Organisers hope to repeat Team GB's Beijing sailing successes in Dorset
A campaign has begun to persuade BT to maintain a super-fast broadband service it plans to install during the 2012 Olympic sailing events in Dorset.
The telecoms giants will install the connection to cater for media covering the Games in Weymouth and Portland.
Local businesses said they were desperate for faster speeds and want the service to be made permanent.
But BT said it was "too early" to speculate on what will happen to the link after the Games.
Cheryl Barley, who runs The Old Coastguards holiday cottages, said she cannot get broadband and has to rely on an unreliable wireless service.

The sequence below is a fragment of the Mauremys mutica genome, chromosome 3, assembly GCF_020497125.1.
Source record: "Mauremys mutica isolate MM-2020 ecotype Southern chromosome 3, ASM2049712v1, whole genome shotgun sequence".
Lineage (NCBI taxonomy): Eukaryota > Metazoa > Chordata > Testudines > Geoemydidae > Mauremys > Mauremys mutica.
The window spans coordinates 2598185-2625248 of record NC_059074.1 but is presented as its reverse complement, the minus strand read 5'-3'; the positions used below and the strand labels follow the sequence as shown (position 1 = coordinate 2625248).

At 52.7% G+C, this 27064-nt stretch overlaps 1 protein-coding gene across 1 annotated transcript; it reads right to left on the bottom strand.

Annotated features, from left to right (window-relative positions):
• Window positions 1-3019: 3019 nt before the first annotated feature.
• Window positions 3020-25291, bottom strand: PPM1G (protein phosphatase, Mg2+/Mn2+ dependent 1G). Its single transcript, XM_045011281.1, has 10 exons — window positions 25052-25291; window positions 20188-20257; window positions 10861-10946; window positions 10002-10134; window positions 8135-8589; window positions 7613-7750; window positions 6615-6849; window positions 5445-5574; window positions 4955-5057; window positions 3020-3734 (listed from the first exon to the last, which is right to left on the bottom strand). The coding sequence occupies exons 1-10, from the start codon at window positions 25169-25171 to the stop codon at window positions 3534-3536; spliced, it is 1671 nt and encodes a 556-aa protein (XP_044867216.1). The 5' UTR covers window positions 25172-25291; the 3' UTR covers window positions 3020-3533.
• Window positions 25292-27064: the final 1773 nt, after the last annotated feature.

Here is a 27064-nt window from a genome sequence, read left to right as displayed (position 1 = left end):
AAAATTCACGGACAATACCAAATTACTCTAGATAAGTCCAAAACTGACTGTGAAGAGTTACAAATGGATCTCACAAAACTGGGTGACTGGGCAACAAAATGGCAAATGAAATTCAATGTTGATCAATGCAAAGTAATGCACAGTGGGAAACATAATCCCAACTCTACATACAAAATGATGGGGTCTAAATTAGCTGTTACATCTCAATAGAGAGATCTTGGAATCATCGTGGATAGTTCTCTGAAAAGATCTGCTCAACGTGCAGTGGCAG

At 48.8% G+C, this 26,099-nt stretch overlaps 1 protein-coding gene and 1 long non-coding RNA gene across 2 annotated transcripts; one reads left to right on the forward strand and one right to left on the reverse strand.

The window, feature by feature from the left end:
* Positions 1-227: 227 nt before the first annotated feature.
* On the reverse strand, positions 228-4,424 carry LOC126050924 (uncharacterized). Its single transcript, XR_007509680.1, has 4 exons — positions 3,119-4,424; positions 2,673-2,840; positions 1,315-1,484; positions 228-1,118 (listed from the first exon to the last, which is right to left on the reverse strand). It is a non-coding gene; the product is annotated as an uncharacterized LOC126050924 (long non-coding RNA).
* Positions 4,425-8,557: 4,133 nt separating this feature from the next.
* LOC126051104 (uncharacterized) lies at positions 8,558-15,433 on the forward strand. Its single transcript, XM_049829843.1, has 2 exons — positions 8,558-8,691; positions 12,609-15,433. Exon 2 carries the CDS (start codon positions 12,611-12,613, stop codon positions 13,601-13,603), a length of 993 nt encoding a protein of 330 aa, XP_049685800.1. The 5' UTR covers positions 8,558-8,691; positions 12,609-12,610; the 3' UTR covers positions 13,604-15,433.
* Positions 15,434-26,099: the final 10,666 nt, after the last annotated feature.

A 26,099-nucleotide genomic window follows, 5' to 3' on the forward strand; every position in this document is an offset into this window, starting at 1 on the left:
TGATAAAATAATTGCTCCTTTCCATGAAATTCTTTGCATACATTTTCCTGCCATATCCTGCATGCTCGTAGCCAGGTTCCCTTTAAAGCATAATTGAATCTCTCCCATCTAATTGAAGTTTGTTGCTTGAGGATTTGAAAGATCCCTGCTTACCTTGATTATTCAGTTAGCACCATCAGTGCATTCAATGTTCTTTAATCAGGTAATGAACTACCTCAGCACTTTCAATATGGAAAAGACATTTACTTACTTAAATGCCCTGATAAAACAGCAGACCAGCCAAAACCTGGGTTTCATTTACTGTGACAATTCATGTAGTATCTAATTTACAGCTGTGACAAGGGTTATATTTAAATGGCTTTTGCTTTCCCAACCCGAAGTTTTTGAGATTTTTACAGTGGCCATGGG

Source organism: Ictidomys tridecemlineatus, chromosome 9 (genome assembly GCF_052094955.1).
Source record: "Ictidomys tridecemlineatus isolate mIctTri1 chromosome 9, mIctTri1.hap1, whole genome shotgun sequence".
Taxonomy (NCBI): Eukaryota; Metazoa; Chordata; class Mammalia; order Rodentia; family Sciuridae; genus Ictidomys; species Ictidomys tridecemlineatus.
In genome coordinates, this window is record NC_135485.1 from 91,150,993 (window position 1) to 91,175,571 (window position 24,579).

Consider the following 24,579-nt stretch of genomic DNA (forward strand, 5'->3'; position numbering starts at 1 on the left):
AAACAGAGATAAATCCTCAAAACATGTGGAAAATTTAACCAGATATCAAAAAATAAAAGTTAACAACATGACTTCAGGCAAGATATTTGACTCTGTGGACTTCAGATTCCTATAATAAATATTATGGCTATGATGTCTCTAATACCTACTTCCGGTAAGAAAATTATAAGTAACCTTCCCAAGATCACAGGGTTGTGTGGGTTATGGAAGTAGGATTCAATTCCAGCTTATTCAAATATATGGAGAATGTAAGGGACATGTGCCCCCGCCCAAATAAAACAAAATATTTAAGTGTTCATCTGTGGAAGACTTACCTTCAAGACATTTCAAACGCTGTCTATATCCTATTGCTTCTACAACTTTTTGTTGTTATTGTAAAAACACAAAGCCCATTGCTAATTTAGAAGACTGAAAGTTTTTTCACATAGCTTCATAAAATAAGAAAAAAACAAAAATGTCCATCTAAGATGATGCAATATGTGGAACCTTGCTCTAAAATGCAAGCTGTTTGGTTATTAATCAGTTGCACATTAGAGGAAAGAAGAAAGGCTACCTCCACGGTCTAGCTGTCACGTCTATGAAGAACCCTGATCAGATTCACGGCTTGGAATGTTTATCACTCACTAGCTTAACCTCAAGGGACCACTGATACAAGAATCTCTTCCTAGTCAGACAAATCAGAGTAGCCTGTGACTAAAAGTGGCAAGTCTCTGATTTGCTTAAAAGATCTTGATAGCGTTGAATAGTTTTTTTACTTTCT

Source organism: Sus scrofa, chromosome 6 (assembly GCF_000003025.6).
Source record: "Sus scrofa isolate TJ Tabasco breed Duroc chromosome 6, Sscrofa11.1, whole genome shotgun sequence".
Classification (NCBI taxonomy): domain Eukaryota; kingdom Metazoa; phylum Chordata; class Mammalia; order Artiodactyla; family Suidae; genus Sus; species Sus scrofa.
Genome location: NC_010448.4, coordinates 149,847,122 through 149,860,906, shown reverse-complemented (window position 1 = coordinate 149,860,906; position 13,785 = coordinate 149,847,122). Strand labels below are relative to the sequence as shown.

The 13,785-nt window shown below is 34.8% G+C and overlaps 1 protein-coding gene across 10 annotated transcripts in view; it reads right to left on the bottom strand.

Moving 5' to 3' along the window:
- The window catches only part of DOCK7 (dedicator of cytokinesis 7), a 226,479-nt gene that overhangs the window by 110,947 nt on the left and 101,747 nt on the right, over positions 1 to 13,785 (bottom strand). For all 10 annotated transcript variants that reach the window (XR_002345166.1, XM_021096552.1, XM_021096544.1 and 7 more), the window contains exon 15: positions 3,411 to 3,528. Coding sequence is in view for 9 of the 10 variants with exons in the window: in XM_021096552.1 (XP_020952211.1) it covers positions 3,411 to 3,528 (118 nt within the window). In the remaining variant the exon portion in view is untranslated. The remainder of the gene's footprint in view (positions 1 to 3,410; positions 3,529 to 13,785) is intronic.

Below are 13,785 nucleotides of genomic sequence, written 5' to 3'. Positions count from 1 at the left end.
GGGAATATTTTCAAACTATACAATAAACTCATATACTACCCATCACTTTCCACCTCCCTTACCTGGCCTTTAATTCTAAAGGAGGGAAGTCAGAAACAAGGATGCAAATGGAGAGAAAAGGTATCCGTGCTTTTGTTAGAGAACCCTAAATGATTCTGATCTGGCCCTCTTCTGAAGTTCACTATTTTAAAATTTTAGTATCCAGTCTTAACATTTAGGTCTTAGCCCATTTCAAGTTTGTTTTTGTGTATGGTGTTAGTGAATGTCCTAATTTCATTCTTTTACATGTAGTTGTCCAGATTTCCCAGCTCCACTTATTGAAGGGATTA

She added: "You get your e-mails set up to send off and they don't go.
"People send us e-mails and we don't receive them so they book somewhere else.
"I would say that 90% of our business comes from the internet.
"You need to be on the ball to run your business and if you can't run it properly you go out of business."
David Jenkins, chief executive of Dorset County Council, said: "We would like the best possible and most powerful internet links to be made available.
"We don't want to wait to be at the back of the queue because we are a predominantly rural area."
BT said it could not make any promises, but added it was committed to make super-fast broadband available to 40% of the UK by 2012.
A spokeswoman said: "It is too early to speculate on what will happen to the link after 2012.
"BT has already announced plans to make super-fast broadband available to some 10 million homes by 2012.
"The company has pledged to spend £1.5 billion - the UK's biggest single commercial investment in fibre broadband - on this programme."